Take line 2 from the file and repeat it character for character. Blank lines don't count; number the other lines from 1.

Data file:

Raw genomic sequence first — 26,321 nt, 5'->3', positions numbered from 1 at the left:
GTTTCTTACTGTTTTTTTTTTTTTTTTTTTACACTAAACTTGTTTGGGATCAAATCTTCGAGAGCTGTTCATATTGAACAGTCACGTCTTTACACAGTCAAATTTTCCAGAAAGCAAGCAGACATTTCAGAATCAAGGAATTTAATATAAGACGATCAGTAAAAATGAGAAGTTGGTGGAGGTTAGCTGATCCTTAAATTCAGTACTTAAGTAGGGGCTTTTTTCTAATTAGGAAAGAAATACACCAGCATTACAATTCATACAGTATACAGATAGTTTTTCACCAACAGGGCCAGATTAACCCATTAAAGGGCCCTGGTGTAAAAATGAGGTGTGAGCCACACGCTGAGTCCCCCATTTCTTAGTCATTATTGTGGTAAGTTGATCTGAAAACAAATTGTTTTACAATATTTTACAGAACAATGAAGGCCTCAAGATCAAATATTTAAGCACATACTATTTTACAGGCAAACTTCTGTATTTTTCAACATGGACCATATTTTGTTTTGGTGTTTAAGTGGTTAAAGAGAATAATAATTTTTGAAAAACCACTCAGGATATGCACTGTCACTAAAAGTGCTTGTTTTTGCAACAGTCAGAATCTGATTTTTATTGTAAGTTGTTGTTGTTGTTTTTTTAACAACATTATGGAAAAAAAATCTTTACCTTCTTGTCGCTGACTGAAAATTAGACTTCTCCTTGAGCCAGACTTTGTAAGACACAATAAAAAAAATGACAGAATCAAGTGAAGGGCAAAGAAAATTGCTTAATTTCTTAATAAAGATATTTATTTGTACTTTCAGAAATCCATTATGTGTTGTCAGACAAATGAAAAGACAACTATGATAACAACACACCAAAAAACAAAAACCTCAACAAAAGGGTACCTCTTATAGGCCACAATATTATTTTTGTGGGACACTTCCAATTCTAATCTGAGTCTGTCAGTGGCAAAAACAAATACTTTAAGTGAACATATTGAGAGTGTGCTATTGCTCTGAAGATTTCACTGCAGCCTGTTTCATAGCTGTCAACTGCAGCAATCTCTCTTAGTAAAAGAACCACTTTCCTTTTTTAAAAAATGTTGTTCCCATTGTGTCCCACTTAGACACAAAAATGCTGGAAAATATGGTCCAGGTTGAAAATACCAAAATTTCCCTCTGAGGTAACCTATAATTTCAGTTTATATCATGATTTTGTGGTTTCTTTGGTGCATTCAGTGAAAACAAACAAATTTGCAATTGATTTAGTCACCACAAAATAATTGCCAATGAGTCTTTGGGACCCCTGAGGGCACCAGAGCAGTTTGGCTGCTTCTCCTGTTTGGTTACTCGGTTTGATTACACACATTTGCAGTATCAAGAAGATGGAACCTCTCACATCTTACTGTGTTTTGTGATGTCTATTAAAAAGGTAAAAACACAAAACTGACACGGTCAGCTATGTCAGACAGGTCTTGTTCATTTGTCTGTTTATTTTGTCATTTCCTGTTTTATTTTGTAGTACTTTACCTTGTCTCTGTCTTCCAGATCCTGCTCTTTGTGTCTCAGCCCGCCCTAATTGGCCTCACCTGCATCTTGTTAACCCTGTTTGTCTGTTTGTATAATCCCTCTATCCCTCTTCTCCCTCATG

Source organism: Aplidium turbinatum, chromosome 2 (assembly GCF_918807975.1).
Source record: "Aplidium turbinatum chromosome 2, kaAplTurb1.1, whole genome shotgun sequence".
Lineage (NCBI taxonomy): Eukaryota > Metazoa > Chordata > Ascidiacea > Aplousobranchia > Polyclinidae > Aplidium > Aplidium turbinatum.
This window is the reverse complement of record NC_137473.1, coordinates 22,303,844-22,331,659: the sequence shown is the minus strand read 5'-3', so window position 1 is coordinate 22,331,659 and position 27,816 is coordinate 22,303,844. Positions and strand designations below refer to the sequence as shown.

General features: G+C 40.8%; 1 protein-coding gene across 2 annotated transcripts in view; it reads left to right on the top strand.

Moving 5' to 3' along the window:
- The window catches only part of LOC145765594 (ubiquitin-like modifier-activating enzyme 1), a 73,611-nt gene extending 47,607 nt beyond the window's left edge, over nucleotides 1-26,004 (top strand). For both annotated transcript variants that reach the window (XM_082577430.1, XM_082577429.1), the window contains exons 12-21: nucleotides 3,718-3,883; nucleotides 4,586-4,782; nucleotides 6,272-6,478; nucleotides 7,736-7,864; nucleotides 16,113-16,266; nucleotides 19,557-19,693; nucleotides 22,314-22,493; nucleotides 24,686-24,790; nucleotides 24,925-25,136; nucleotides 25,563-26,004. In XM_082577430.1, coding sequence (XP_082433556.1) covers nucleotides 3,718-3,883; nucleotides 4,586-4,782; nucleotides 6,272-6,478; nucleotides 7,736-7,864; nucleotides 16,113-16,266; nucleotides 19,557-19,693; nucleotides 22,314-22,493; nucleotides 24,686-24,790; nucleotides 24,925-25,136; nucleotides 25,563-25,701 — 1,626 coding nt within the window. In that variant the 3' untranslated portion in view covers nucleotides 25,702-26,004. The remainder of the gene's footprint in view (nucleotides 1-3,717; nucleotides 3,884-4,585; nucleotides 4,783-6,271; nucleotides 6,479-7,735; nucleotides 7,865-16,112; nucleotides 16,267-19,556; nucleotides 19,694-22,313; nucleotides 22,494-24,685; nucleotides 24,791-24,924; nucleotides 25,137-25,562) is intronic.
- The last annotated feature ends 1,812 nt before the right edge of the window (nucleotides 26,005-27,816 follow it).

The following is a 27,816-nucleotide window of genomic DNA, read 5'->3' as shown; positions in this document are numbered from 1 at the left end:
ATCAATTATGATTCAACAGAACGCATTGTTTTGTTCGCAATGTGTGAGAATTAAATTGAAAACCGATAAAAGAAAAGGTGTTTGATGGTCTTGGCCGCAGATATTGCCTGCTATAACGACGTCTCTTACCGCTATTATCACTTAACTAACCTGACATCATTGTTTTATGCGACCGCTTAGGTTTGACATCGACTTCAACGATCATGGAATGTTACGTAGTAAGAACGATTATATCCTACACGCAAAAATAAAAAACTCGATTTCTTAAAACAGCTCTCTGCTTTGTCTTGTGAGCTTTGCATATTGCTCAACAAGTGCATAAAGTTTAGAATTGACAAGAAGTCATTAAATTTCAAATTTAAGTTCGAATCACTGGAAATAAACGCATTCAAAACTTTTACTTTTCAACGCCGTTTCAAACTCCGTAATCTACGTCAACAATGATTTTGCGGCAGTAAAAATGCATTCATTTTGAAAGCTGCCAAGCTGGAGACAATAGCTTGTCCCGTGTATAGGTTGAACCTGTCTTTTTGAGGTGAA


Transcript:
GTTTCTTACTGTTTTTTTTTTTTTTTTTTTACACTAAACTTGTTTGGGATCAAATCTTCGAGAGCTGTTCATATTGAACAGTCACGTCTTTACACAGTCAAATTTTCCAGAAAGCAAGCAGACATTTCAGAATCAAGGAATTTAATATAAGACGATCAGTAAAAATGAGAAGTTGGTGGAGGTTAGCTGATCCTTAAATTCAGTACTTAAGTAGGGGCTTTTTTCTAATTAGGAAAGAAATACACCAGCATTACAATTCATACAGTATACAGATAGTTTTTCACCAACAGGGCCAGATTAACCCATTAAAGGGCCCTGGTGTAAAAATGAGGTGTGAGCCACACGCTGAGTCCCCCATTTCTTAGTCATTATTGTGGTAAGTTGATCTGAAAACAAATTGTTTTACAATATTTTACAGAACAATGAAGGCCTCAAGATCAAATATTTAAGCACATACTATTTTACAGGCAAACTTCTGTATTTTTCAACATGGACCATATTTTGTTTTGGTGTTTAAGTGGTTAAAGAGAATAATAATTTTTGAAAAACCACTCAGGATATGCACTGTCACTAAAAGTGCTTGTTTTTGCAACAGTCAGAATCTGATTTTTATTGTAAGTTGTTGTTGTTGTTTTTTTAACAACATTATGGAAAAAAAATCTTTACCTTCTTGTCGCTGACTGAAAATTAGACTTCTCCTTGAGCCAGACTTTGTAAGACACAATAAAAAAAATGACAGAATCAAGTGAAGGGCAAAGAAAATTGCTTAATTTCTTAATAAAGATATTTATTTGTACTTTCAGAAATCCATTATGTGTTGTCAGACAAATGAAAAGACAACTATGATAACAACACACCAAAAAACAAAAACCTCAACAAAAGGGTACCTCTTATAGGCCACAATATTATTTTTGTGGGACACTTCCAATTCTAATCTGAGTCTGTCAGTGGCAAAAACAAATACTTTAAGTGAACATATTGAGAGTGTGCTATTGCTCTGAAGATTTCACTGCAGCCTGTTTCATAGCTGTCAACTGCAGCAATCTCTCTTAGTAAAAGAACCACTTTCCTTTTTTAAAAAATGTTGTTCCCATTGTGTCCCACTTAGACACAAAAATGCTGGAAAATATGGTCCAGGTTGAAAATACCAAAATTTCCCTCTGAGGTAACCTATAATTTCAGTTTATATCATGATTTTGTGGTTTCTTTGGTGCATTCAGTGAAAACAAACAAATTTGCAATTGATTTAGTCACCACAAAATAATTGCCAATGAGTCTTTGGGACCCCTGAGGGCACCAGAGCAGTTTGGCTGCTTCTCCTGTTTGGTTACTCGGTTTGATTACACACATTTGCAGTATCAAGAAGATGGAACCTCTCACATCTTACTGTGTTTTGTGATGTCTATTAAAAAGGTAAAAACACAAAACTGACACGGTCAGCTATGTCAGACAGGTCTTGTTCATTTGTCTGTTTATTTTGTCATTTCCTGTTTTATTTTGTAGTACTTTACCTTGTCTCTGTCTTCCAGATCCTGCTCTTTGTGTCTCAGCCCGCCCTAATTGGCCTCACCTGCATCTTGTTAACCCTGTTTGTCTGTTTGTATAATCCCTCTATCCCTCTTCTCCCTCATG